Melancholy is a central expressive property of the Before films and key to understanding and appreciating the trilogy as a whole. That, in a nutshell, is the thesis I develop in this paper. In the first section, I present a philosophical account of melancholy in general and aesthetic melancholy in particular. Melancholy is understood here as the profound and bittersweet emotional experience that occurs when we vividly grasp a harsh truth about human existence in such a way that we come (...) to appreciate certain aspects of life more deeply. The second section of the paper focuses on the many intense as well as more subtle moments of melancholy in the various encounters between Celine and Jesse. These moments, I argue, are partly prompted by the environment and the circumstances in which they find themselves. But both of them also actively seek out and create such moments by the stories they tell and the reflections they engage in. That seems part of who they are as individuals and, I contend, it may be part of what attracts them to each other. In the third section, I address ‘film expression’, as opposed to ‘character expression’, and argue that melancholy is not just present in the characters’ dialogue and in their facial and bodily expressions but is also expressed through various cinematic means. The final section centres on the audience and the reception of the Before trilogy. I introduce the distinction between expression and expressiveness and suggest that the films may have resonated deeply with some viewers because they are so expressive of melancholy. (shrink)
In this paper, we aim to show that there is a particular kind of bullshit that is not dealt with in Harry Frankfurt’s and G.A. Cohen’s critiques of bullshit. We also point out the evaluative complexity of bullshit. Frankfurt and Cohen both stress its negative and possibly destructive aspects, but one might wonder whether bullshit need always and necessarily be reprehensible. We will argue that there are positive or at least neutral aspects to some kinds of bullshit.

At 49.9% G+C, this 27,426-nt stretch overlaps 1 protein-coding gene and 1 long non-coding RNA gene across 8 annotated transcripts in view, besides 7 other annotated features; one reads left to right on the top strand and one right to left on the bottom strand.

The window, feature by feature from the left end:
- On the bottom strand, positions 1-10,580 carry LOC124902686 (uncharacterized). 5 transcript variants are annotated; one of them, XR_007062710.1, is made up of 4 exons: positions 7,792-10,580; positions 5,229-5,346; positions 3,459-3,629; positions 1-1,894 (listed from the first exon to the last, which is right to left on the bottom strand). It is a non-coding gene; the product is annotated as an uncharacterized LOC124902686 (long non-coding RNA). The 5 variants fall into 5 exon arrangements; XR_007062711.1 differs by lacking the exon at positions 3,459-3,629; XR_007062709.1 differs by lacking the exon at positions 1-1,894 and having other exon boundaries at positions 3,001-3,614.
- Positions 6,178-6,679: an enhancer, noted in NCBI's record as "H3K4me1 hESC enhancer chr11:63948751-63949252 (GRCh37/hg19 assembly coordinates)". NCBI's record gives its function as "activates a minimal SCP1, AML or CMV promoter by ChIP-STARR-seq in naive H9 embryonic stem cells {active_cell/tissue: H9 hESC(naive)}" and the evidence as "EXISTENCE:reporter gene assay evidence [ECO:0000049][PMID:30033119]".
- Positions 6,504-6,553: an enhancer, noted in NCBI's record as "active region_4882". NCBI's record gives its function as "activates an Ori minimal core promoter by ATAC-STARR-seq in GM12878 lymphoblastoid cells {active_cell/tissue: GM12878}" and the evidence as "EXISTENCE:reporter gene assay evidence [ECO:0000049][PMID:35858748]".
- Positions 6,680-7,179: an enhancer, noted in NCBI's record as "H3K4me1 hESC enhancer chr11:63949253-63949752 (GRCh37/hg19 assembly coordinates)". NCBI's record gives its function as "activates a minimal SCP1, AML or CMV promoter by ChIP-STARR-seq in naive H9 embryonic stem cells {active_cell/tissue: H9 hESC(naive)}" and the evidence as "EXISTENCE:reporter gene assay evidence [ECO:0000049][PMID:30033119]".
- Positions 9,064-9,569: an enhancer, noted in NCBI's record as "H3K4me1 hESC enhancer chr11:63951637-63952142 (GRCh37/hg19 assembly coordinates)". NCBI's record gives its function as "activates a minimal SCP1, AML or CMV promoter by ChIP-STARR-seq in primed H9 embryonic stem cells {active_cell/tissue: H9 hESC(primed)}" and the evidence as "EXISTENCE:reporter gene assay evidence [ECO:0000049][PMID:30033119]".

This paper presents a close analysis of Steve Pyke’s famous series of portraits of philosophers. By comparing his photographs to other well-known series of portraits and to other portraits of philosophers we will seek a better understanding of the distinctiveness and fittingness of Pyke’s project. With brief nods to Roland Barthes, Jean Baudrillard, G.W.F. Hegel, and Arthur Schopenhauer and an extensive critical investigation of Cynthia Freeland’s ideas on portraiture in general and her reading of Steve Pyke’s portraits in particular, this (...) paper will also aim to make a contribution to the philosophical debate on portraiture. (shrink)
In 1984, Arthur Danto wrote an article with the telling title ‘The End of Art.’ Just a few years earlier, Richard Rorty had declared the end of philosophy and Michel Foucault, the end of politics. A few years later, Francis Fukuyama was to declare the end of history. So, on the face of it, Danto’s thesis fits in nicely with the ‘endism’ that was popular in the 1980s. In important ways, however, I believe it also stands out.
Paisley Livingston claims that an artist’s intentions are successfully realized and hence determinate of the meaning of a work if and only if they are compatible and “mesh” with the linguistic and conventional meanings of the text or artefact taken in its target or intended context. I argue that this specific standard of success is not without its difficulties. First, I show how an artist’s intention can sometimes be constitutive of a work’s meaning even if there is no significant meshing (...) between the artist’s intention and his work. Second, I argue against the claim that the artist’s intentions need to be compatible with the linguistic and conventional meanings of a text. Third, I discuss a case that creates a particular puzzle for Livingston since the intentions of the artist concerned are clearly not successfully realized, though they are compatible and mesh with all the relevant data. I conclude my paper by suggesting a solution to this puzzle. (shrink)